Thoughts from a Surgery Chairman: Communicating the Competence of Surgeons to the Public

Submitted by Stony Brook Surgery on Tue, 07/25/2017 - 12:59

<P><strong>By <a href="/surgery/people/faculty/dr-mark-a-talamini">Mark A. Talamini, MD, MBA<a>, Chairman of Surgery, Stony Brook Medicine</strong></P>

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<img src="/sites/default/files/TalaminiMark-x-180.jpg" width="180" height="259" alt="an image is here" title="Dr. Mark A. Talamini | Chairman of Surgery at Stony Brook Medicine" /></a>
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Dr. Mark A. Talamini</div></div>

<P>The <a href="; target="_blank">American Board of Surgery</a> sent out a very important email recently, announcing "a new direction for our program of lifelong learning and continuous certification."</P>

<P>The most potent piece of information in this email related to the written examination that all holders of an American Board of Surgery certificate have had to take every ten years since 1976. </P>

<P>The email details that "diplomates [board-certified surgeons] will be offered alternatives to the ten-year recertification examination in general surgery," with those alternatives not yet determined. </P>

<P>This news came right home for me, as I was about to figure out how I would block out study time for the exam later this year. </P>

<P>All of us who have periodically taken this exam know the drill. Drop everything for a few weeks and memorize testable details regarding the broad field of general surgery. Then go to a testing center, empty your pockets into a small locker, and take a tough multi-hour exam. </P>

<div class="callout"><P><B>Surgery must have a means of communicating to the public that surgeons are<BR> competent throughout their surgical careers, not just at the beginning of their careers.</B></P></div>

<P>Not requiring this exam is a massive change. What has brought it about? </P>

<P>There has been a recent physician backlash against the ever-increasing and ever-expensive requirements that doctors feel burdened by. The focus has been internal medicine. As a result, legislation has been introduced in numerous statehouses to make requirement of board recertification for hospital privileging illegal. </P>

<P>The drama is unwelcome. Surgery must have a means of communicating to the public that surgeons are competent throughout their surgical careers, not just at the beginning of their careers when they have just passed a series of rigorous examinations. </P>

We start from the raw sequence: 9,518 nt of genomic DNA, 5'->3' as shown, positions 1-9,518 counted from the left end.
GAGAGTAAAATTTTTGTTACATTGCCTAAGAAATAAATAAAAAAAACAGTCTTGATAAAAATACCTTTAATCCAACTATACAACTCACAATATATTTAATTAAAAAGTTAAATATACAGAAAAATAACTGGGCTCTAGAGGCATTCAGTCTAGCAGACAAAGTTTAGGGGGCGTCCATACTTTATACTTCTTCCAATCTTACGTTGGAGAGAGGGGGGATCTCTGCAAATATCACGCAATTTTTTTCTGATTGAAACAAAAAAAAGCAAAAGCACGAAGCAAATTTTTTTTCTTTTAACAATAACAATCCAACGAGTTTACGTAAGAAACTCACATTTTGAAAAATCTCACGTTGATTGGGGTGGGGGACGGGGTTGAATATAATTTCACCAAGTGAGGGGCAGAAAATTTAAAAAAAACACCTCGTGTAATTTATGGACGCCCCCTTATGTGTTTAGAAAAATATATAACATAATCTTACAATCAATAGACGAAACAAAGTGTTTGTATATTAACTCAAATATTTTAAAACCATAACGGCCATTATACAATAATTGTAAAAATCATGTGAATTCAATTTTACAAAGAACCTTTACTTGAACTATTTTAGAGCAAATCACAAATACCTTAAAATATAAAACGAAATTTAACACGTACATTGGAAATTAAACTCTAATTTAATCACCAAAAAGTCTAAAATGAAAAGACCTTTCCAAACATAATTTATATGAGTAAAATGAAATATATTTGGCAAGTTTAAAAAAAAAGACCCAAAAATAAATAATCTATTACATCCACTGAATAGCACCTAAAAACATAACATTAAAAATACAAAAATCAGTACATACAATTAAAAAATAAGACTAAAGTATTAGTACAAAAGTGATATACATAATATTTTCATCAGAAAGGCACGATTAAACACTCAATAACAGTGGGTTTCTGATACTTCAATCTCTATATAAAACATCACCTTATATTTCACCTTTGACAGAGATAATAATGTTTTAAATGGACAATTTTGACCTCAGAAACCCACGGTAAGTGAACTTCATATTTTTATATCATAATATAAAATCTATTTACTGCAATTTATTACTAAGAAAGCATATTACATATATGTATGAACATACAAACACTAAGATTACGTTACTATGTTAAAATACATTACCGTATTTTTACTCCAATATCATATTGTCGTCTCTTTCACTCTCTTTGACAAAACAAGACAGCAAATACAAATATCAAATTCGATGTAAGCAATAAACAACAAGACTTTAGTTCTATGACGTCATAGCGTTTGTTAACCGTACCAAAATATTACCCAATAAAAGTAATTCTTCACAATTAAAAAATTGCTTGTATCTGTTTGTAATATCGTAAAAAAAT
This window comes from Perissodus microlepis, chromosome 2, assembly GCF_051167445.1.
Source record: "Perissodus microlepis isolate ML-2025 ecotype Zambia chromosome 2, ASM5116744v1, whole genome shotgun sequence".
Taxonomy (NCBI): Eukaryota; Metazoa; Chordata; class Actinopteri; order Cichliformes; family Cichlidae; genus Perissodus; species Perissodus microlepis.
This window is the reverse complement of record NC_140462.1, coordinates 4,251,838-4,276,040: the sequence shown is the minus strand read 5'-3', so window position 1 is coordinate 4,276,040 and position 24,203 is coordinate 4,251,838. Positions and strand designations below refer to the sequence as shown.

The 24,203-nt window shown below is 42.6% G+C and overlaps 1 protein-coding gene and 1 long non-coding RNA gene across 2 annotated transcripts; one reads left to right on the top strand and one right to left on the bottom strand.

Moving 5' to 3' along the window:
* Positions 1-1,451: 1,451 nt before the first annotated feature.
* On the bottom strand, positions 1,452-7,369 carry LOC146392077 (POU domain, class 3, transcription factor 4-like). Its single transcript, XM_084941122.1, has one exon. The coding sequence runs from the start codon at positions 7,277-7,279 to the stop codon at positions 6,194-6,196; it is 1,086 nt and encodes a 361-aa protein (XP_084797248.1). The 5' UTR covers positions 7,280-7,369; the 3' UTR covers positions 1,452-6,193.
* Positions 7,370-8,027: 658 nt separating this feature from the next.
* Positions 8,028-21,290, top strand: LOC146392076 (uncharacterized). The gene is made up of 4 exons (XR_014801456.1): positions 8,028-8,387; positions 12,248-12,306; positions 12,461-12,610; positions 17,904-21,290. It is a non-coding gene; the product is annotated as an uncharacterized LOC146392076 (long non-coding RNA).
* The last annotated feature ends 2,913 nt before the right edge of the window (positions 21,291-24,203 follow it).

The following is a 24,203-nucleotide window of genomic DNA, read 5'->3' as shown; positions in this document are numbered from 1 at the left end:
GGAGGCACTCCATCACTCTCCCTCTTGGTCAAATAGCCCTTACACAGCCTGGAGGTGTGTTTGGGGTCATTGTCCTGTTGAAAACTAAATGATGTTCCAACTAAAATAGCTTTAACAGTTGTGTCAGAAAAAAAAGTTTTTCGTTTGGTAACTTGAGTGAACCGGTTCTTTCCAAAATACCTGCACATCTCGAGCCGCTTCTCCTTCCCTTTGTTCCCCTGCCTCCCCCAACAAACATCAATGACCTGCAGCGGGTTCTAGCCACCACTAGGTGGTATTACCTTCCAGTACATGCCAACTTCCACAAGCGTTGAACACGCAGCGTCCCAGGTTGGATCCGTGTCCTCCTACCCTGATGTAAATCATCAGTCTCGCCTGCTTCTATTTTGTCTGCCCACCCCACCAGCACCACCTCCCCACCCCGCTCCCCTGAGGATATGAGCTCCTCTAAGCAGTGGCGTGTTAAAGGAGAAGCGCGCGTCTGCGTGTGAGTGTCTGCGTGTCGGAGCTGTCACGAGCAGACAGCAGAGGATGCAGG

<P>But the model of a multiple choice test every ten years can definitely be improved upon.</P>

<P>So how should the public read this? To some degree, it is an important work force (surgeons and physicians) making clear the increasing regulatory, administrative, and financial burdens of the current practice of medicine are taking a toll. </P>

<P>The patience of the American physician workforce is not limitless.</P>

<P>I believe the more important message is that the American Board of Surgery, with the support of the vast majority of surgeons, is committed to lifelong learning and assessment of skills. They will take the current bit of turmoil as an opportunity to create a much better means of doing so.</P>

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The American Board of Surgery is an independent, nonprofit organization founded in 1937 to assess the qualifications of individuals in the field of surgery. It offers primary board certification in surgery (general surgery) and vascular surgery, and secondary certification in several related specialties.
Not all surgeons are board certified. Board certification is a voluntary process that demonstrates a surgeon's commitment to professionalism, lifelong learning, and quality patient care. Approximately 30,000 surgeons are currently board certified by the American Board of Surgery.


<P><span class="pointer"><B><a href="; target="_blank">Read more</a> about certification provided by the American Board of Surgery — why it matters and how it's obtained.</B></span></P>